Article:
To maintain equilibrium takes effort. The self that flew through the streets a few days ago now feels earthbound, heavy, hampered by heat and menstruation, weighed down by small sadnesses, by worry, by fear. I try to stay kind to myself. It’s the only tool that works for the times when my brain tells me things I otherwise know not to be true. Perspective, my friend, perspective, I say. Perspective and compassion. Don’t get stuck here in this swampland, feet squelching and dragging through the muck, pulling you under. You will pass through it. I cautiously pry open all that is clenched – my shoulders, my belly, my brain, my heart – and gently spread them out wide. I can see clear blue sky behind the cloud layers. Infinite space, infinite opening, infinite expansion. Those are eternal. Everything else – for good or for ill – will pass.
From my current daily writing practice with three women across the continent. Word prompt: effort. From this morning.
My neighbour two houses north asks me over our wire mesh fences if I want two dahlias for my garden. I am hanging laundry in the sun, sliding the squeaking clothesline to my right, shaking and pinning each damp item. It is a comforting ritual. She tells me to put down stakes on either side of the plants and tomato cages around the stalks, as once they’ve grown huge and unwieldy any support offered may damage them instead. She tells me I must dig them up in the fall and overwinter the tubers in my basement. I love that she opens the gate to the yard of the neighbours between us and walks through to pass me the lumpy tubers and stalks. “I’m going to plant one here too, in John’s garden,” she says. “Does he know?” I ask her. We laugh uproariously. I imagine us sneaking under cover of night to plant flowers in the yards of our sleeping neighbours. Guerilla gardening. These spiky summer-flowering red and yellow blooms our rambling coded messages of life and death and regeneration.
From my current daily writing practice with three women across the continent. Word prompt: stakes.
I hum with the thrill of belonging in my body as I handle my slim metal steed through the hot city streets, speed fueling my lungs and cooling my skin. I am at the head of my small flock of two, the mother goose: glancing back, calling instructions, signaling. Modeling the appropriate mix of courage and caution. I’ve crashed only twice on the road, on the same day years ago, the first time I rode across the city. No-one had warned me of the dangers of streetcar tracks. Twice my wheels caught the slippery groove on left turns and spun free, bucking me off to the pavement’s sharp burn. No cars were close enough to hit me. I limped out of the intersection, climbed painfully back on, pedaled home; it would have been a long walk. Potential collisions explode like fireworks in my brain as I navigate the streets. I push them away, stay attuned to both danger and joy. I am alive now. There is no other way.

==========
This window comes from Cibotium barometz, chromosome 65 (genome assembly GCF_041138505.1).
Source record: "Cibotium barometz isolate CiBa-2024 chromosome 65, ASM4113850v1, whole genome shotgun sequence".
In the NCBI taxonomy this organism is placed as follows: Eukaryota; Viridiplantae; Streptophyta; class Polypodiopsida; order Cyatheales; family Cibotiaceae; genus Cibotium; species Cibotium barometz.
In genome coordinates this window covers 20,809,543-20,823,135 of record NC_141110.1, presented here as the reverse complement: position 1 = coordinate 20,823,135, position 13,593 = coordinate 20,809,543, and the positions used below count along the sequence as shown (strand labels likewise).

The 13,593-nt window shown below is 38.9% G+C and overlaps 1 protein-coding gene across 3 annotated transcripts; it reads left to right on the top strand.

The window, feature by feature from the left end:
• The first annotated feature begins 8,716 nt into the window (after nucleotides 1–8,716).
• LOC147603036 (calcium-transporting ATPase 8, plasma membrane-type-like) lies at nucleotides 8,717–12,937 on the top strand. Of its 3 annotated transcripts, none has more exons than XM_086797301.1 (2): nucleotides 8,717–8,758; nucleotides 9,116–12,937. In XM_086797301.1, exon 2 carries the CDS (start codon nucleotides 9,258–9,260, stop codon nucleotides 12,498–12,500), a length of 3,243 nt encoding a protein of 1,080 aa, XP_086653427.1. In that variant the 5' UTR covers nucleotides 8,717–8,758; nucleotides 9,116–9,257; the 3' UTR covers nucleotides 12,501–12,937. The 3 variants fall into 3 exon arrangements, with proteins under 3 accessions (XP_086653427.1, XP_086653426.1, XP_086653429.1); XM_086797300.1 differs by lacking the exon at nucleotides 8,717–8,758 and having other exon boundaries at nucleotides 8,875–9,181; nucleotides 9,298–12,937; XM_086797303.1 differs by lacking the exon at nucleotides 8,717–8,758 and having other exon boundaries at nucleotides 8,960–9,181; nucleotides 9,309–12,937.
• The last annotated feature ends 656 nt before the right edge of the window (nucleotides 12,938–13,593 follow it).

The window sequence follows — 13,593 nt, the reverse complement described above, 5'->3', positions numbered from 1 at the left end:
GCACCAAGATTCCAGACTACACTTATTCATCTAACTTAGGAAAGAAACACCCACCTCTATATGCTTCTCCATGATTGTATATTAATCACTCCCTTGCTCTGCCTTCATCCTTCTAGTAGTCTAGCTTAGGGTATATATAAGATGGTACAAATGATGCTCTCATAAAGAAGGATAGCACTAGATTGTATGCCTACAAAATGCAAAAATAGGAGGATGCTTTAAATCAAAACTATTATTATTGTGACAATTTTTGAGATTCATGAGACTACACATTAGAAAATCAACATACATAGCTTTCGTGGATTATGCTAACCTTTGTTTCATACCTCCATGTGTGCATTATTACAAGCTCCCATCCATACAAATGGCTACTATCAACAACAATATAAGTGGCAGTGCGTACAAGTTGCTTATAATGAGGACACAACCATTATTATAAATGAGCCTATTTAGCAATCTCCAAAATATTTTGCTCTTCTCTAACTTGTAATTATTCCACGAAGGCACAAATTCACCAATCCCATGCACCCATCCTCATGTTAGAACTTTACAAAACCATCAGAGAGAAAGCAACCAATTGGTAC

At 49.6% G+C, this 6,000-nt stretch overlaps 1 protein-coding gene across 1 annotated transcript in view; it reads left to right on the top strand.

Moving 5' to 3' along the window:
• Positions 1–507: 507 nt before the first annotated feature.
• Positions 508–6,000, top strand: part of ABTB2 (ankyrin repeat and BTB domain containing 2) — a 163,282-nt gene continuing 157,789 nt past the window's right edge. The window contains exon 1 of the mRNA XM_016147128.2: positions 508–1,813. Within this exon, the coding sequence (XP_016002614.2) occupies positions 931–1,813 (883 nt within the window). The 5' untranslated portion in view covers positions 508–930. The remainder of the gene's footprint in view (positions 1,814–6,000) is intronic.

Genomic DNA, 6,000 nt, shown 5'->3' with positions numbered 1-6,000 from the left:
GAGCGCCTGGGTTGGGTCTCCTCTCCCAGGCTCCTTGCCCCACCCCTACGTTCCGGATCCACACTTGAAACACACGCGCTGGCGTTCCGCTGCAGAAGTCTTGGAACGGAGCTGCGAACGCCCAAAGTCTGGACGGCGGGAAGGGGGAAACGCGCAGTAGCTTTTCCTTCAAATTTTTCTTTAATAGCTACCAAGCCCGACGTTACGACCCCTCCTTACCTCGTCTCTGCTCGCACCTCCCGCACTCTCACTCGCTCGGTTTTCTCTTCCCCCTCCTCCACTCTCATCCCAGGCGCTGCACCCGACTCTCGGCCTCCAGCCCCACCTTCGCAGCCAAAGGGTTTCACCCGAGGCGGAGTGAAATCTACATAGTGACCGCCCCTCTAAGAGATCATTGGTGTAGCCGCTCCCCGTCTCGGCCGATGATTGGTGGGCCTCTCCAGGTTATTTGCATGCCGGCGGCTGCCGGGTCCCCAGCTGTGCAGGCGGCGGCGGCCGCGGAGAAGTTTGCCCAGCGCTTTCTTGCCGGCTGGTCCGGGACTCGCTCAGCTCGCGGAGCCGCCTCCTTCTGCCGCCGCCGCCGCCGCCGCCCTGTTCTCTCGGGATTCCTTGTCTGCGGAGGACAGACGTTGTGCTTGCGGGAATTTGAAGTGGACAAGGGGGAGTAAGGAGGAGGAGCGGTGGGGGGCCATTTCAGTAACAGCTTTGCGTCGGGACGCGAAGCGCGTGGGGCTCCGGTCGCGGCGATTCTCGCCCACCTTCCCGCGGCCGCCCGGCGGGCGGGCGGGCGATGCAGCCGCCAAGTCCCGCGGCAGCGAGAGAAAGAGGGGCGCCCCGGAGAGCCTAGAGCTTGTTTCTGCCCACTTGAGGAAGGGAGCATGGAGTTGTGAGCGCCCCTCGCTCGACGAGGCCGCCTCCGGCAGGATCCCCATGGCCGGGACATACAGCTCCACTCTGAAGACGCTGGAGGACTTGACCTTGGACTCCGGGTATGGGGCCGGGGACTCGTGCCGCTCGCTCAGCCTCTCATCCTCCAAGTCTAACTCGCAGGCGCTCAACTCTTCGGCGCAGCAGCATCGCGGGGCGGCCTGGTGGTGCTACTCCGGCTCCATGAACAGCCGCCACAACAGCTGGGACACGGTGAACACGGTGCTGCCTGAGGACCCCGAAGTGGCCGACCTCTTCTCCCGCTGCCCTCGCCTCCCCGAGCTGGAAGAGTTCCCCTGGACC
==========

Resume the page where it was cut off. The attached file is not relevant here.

Back to my daily email writing group after a break for most of May, aiming for another hundred day stretch. I will continue to repost here periodically, because why not? This is yesterday’s prompt, day one: belonging.
Ninety years is not ancient for a tree, but it seems to be the lifespan of the tall maples on our street. Now that half of our neighbours’ tree has cracked and fallen, the rest is under suspicion, marked with an orange slash of paint for removal. Today the wind is wild and violent, swirling garbage in the air, tearing away shingles, knocking off tree branches. My children agonize that the second half of the tree will fall, this time on our house. Our streetscape has changed. A handful of the tallest maples have been removed in little more than the same number of years. The arch of green over our short street, the cooling summer shade, the racoon sleeping pads and squirrel dreys, we’re losing those. The street looks lopsided, denuded. I rant to myself: “If only someone had had the foresight to plant more trees fifty years ago!” But now we must be patient, place our hopes in the future. The spindly ten-year-old maple in our front yard has a lot of growing to do.
From last Friday. Word prompt: ancient. Fortunately, the maple in front of our neighbours’ house stayed up, but for days afterwards I have been seeing giant trees that were downed by that day’s violent winds. After a 100 day stretch of daily writing, my small group is taking a break for part of May. Now every day I wonder what it is that I’ve forgotten to do…